OLIVER GAVIN SUFFERS CRUEL HAND OF FATE AT LE MANS Northamptonshire's Oliver Gavin suffered at the cruel hands of fate in this weekend's 77th running of the 24 Hours of Le Mans when his No. 64 Compuware Corvette C6.4 was forced to retire in...
OLIVER GAVIN SUFFERS CRUEL HAND OF FATE AT LE MANS
Northamptonshire's Oliver Gavin suffered at the cruel hands of fate in this weekend's 77th running of the 24 Hours of Le Mans when his No. 64 Compuware Corvette C6.4 was forced to retire in the 22nd hour with an apparent gearbox problem. As Gavin and his team mates, Olivier Beretta and Marcel Fassler had been leading the GT1 class at the time, and were hoping to consign the car to the history books with their name against the victory, it was a devastating blow.
"As always Le Mans is a real story, a real drama," says Oliver. The fact that the class was small and that we were only racing our team mates and the Luc Alphand Corvettes didn't detract from how intense it was and didn't mean that we weren't pushing all the time.
"Right from the very start I felt that things weren't necessarily going to work out our way. We got stung by safety cars twice and lost out against the No. 63 car each time and, by the time it happened a third time, we really felt we were fated.
"Whether it was as a result of debris from all the accidents around the track or what we don't know, but Olivier, Marcel and I all had punctures. Pedro Lamy managed to distribute quite a bit of his Peugeot around the track when he had his blow out in the pit lane! Fortunately the sensors which are monitored in the pits meant we were called into the pits before the cars could become wrecked. It might have interrupted our strategy and meant we had some slow in laps, but we were safe.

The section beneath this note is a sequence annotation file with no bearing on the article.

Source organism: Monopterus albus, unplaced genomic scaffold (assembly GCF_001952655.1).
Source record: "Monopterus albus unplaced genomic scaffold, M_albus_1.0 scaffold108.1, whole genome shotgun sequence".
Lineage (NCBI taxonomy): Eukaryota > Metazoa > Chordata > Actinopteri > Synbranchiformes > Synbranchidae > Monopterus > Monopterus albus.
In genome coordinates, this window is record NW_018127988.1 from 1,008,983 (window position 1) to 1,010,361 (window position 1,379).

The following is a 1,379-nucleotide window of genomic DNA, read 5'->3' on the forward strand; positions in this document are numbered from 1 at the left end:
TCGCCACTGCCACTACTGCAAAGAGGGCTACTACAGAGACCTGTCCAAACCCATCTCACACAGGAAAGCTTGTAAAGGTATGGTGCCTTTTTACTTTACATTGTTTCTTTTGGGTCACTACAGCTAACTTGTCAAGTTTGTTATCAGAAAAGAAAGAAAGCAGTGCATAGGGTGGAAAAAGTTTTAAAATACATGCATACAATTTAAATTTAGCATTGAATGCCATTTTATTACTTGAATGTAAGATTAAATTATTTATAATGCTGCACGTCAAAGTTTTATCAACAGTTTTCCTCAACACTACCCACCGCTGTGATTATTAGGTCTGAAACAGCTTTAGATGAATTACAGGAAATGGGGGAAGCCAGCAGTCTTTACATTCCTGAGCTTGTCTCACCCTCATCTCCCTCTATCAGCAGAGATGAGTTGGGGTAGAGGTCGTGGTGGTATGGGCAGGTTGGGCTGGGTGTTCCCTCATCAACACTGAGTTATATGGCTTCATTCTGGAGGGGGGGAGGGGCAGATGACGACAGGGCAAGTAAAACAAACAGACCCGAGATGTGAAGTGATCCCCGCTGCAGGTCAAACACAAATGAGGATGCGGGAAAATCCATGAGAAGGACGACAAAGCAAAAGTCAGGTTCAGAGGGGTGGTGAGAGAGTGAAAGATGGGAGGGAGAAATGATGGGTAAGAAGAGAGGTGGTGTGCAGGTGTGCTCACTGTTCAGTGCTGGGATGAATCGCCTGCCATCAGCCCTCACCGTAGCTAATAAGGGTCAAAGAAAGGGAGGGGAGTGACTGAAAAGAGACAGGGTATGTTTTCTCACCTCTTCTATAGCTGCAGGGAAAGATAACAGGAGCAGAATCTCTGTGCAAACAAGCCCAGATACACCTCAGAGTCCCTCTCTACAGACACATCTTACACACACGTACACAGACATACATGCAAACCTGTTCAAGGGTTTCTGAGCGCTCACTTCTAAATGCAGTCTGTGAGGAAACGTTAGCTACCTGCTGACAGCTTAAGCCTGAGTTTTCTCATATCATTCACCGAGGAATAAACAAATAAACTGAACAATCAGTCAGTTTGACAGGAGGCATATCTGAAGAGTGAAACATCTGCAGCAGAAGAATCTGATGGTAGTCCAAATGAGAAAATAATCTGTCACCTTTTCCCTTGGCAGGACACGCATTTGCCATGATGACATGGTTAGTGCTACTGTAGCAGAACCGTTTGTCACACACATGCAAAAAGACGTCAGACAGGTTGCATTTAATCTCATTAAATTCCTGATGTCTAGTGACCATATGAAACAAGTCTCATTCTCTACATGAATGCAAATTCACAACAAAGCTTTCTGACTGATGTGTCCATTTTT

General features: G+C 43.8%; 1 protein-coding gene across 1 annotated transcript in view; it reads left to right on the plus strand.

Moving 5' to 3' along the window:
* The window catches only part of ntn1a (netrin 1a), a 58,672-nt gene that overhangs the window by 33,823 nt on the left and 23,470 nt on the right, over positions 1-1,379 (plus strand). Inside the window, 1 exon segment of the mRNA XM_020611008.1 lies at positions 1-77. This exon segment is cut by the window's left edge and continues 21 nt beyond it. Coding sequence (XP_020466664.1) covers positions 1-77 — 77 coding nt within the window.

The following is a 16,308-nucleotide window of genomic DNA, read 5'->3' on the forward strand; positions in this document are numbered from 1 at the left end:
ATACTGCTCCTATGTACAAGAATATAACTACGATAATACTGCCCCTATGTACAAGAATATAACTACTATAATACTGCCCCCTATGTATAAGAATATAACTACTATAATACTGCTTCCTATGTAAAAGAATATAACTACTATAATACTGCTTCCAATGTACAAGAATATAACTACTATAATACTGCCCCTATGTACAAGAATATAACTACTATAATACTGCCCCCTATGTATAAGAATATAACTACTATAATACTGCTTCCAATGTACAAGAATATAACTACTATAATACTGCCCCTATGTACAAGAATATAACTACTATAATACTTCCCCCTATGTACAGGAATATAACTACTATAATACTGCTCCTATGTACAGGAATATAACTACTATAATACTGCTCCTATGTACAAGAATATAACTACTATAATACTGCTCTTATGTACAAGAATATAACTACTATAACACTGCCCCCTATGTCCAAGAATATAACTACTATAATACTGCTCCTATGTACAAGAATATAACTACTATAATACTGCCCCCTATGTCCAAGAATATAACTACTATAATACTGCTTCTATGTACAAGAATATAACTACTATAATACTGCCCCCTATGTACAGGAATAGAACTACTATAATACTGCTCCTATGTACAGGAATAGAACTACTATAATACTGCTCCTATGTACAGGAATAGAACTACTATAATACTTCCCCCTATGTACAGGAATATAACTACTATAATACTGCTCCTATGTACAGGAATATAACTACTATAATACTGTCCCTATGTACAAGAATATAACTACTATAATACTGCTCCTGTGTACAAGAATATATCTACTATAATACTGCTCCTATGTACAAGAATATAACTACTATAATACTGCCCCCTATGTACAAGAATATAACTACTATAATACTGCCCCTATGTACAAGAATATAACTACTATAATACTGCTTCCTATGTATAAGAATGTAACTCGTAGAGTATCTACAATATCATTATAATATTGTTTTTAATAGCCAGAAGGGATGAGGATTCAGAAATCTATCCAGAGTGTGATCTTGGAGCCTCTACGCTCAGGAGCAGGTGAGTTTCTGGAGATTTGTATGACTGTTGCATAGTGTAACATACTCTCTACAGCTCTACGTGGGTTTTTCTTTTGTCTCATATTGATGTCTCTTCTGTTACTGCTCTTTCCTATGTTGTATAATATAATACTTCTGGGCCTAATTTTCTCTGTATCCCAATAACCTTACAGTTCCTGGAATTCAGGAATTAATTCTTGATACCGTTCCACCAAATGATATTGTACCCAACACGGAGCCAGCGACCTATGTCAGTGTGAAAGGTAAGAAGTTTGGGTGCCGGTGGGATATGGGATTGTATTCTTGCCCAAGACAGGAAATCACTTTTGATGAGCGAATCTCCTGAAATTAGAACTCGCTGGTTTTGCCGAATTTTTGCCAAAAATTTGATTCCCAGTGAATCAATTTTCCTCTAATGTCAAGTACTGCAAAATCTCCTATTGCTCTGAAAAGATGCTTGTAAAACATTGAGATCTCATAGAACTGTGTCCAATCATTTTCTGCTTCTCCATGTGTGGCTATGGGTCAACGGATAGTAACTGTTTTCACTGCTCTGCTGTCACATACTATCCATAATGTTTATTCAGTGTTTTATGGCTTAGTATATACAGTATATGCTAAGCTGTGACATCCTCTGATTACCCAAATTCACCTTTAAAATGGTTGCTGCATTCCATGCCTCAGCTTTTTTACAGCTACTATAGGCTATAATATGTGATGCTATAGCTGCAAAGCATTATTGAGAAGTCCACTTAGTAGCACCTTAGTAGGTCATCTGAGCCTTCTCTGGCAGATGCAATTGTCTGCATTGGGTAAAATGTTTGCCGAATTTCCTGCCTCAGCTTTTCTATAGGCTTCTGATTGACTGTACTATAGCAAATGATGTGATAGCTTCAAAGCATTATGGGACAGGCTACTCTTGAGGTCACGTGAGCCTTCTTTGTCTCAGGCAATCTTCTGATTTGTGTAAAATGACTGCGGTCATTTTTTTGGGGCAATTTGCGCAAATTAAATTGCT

"Through the night things seemed to turn more our way. Olivier drove fantastically through the night, and so did Marcel. It's harder for him as he doesn't know the car as well as Olivier and I do, and he had a spin early on and took it through the gravel at the second chicane, but it really showed his character as he knuckled down and started driving extremely fast and didn't make another mistake the whole time. He really started to put it all together, and Olivier was at his very best. He was always thinking about what we had to do to get in front of the other car, and it was he that managed to get ahead into the lead on Sunday morning after having a great battle on track with Antonio Garcia.
"Marcel was in the car two hours from the end, and it was looking like I'd get into the car and do one more stint. As he was coming round with four or five laps to go, he radioed in to say he could smell gearbox oil in the car and it was starting to slow down. He lost all drive as he came into the Porsche Curves and managed to coast from there and stopped agonisingly short of the pit lane so the car was stuck and we were out.
"It's the hardest result I've ever had here. We had so many hurdles thrown in front of us throughout the race and we kept coming back and jumping over them. We never gave up, fought back and back and got in the lead and then this freak gearbox problem happened. We had no contact, didn't go off, and had no warning so it's cruel. It just shows that at Le Mans you can never count your chickens; you've got to be praying that things hold together and you get a little bit of luck.
"It wasn't the ending that any of us had hoped for and the guys on our car had done such a great job, we feel cheated. But at Le Mans you have to be running for 24 hours, you've got to be there at the finish, and the No. 63 ran faultlessly and they all drove smartly. I think it's the first year we've done Le Mans and neither car has been hit by another which is extraordinary considering some of the driving in the middle of the night! You wonder how you get through that unscathed...fortunately Corvette Racing's No. 63 did. I'll have to just try again another time with our new GT2 car."
Oliver's next race will be with the new Corvette Racing GT2 car at Mid-Ohio on August 8th.